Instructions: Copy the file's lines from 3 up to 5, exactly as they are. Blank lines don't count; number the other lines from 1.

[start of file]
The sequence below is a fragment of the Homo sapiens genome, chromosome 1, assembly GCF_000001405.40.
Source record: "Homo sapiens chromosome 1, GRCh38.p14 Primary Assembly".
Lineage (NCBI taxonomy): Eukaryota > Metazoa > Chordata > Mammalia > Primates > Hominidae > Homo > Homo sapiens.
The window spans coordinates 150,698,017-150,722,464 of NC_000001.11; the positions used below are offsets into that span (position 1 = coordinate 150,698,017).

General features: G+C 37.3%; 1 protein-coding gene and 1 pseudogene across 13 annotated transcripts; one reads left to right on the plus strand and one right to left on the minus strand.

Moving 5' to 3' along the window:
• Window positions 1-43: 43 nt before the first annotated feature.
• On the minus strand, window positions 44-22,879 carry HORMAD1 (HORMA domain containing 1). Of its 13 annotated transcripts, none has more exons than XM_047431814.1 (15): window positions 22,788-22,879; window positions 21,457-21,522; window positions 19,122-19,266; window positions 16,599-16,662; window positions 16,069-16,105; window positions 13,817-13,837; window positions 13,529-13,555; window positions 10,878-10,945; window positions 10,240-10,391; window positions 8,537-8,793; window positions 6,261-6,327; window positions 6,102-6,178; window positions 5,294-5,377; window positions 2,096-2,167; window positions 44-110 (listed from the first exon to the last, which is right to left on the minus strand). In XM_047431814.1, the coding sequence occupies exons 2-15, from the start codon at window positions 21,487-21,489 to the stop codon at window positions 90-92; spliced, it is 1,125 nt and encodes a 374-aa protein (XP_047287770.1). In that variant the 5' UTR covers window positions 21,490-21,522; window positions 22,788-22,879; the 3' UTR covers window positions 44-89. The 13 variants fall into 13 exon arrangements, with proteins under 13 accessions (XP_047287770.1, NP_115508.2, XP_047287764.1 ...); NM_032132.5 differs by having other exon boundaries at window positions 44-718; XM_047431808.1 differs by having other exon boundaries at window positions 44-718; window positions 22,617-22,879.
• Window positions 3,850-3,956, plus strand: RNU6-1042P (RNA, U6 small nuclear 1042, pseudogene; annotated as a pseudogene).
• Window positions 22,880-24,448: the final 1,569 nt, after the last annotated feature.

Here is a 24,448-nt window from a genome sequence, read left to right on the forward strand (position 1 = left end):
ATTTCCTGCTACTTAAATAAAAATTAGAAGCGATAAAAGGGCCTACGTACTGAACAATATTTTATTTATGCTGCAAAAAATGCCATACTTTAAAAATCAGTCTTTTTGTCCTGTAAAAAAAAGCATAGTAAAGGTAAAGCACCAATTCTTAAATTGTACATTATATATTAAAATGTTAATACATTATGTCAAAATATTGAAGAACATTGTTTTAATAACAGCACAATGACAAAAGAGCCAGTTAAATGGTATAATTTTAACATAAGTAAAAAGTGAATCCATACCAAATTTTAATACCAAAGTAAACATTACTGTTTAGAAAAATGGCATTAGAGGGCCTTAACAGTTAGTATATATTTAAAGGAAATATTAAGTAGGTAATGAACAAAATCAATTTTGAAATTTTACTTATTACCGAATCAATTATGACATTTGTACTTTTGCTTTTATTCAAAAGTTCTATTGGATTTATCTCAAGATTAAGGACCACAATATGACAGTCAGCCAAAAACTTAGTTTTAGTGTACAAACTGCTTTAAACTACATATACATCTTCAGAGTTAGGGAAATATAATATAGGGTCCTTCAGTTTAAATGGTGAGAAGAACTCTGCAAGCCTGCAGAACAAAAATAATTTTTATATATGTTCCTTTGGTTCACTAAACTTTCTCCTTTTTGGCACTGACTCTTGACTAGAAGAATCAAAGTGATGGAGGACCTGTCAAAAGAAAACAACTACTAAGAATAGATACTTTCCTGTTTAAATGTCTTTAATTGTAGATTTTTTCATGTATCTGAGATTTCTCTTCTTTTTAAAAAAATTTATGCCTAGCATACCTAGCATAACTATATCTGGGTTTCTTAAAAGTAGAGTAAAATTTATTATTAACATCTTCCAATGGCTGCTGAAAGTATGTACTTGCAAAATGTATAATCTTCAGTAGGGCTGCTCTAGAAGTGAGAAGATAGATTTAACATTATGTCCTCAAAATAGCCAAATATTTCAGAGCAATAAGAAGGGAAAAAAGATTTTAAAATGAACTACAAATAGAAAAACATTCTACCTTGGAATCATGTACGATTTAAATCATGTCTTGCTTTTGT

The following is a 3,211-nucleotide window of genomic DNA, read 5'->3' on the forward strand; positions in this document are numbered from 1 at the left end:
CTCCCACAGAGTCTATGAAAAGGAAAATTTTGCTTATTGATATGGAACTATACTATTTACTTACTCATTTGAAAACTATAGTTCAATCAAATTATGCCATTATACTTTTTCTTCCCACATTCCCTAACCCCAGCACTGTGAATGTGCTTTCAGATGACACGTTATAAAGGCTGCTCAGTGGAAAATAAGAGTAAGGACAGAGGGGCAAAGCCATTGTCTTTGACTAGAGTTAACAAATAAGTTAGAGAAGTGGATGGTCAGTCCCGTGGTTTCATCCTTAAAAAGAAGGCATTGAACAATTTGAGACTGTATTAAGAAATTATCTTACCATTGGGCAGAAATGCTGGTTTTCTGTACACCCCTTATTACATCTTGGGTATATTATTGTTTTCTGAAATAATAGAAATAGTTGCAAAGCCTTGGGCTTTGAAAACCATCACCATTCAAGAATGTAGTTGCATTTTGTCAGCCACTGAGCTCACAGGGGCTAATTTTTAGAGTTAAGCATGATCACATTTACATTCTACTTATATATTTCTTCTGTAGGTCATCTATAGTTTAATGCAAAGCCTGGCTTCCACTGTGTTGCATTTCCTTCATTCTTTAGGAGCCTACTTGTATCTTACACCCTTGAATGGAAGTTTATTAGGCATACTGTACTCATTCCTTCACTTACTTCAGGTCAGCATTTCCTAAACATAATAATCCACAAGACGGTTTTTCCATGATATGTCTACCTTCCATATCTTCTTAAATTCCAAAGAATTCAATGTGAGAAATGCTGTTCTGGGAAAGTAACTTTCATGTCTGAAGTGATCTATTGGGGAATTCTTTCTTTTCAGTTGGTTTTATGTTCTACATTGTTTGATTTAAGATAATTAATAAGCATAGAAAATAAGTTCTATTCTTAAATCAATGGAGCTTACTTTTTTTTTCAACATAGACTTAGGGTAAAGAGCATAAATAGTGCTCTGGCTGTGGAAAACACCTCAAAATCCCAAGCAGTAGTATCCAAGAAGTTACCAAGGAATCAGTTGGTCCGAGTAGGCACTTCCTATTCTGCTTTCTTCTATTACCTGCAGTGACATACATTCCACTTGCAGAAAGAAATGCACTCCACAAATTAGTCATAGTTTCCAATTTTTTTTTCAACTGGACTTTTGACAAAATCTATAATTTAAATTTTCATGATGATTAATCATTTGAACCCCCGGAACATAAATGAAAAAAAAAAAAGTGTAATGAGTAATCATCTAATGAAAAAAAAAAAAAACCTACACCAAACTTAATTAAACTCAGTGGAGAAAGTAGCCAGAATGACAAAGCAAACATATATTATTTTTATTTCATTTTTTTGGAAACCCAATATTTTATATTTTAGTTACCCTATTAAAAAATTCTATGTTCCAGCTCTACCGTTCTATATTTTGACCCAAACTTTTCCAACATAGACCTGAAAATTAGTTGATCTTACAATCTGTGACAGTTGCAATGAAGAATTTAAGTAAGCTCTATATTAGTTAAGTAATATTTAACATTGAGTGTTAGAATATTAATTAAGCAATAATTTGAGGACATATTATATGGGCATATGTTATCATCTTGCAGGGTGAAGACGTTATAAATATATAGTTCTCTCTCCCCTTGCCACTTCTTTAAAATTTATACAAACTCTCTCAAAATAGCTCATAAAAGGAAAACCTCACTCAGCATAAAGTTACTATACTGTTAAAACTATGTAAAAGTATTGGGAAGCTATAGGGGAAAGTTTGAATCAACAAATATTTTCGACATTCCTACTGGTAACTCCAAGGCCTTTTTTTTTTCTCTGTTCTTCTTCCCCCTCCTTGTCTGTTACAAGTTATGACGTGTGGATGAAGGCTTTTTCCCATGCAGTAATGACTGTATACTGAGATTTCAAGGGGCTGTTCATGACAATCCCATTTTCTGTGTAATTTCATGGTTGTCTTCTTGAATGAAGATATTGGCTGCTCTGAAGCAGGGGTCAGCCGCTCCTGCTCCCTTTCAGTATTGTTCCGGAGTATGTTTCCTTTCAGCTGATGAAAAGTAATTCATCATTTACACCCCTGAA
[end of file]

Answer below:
Lineage (NCBI taxonomy): Eukaryota > Metazoa > Chordata > Mammalia > Primates > Hominidae > Homo > Homo sapiens.
The window spans coordinates 150,698,017-150,722,464 of NC_000001.11; the positions used below are offsets into that span (position 1 = coordinate 150,698,017).

General features: G+C 37.3%; 1 protein-coding gene and 1 pseudogene across 13 annotated transcripts; one reads left to right on the plus strand and one right to left on the minus strand.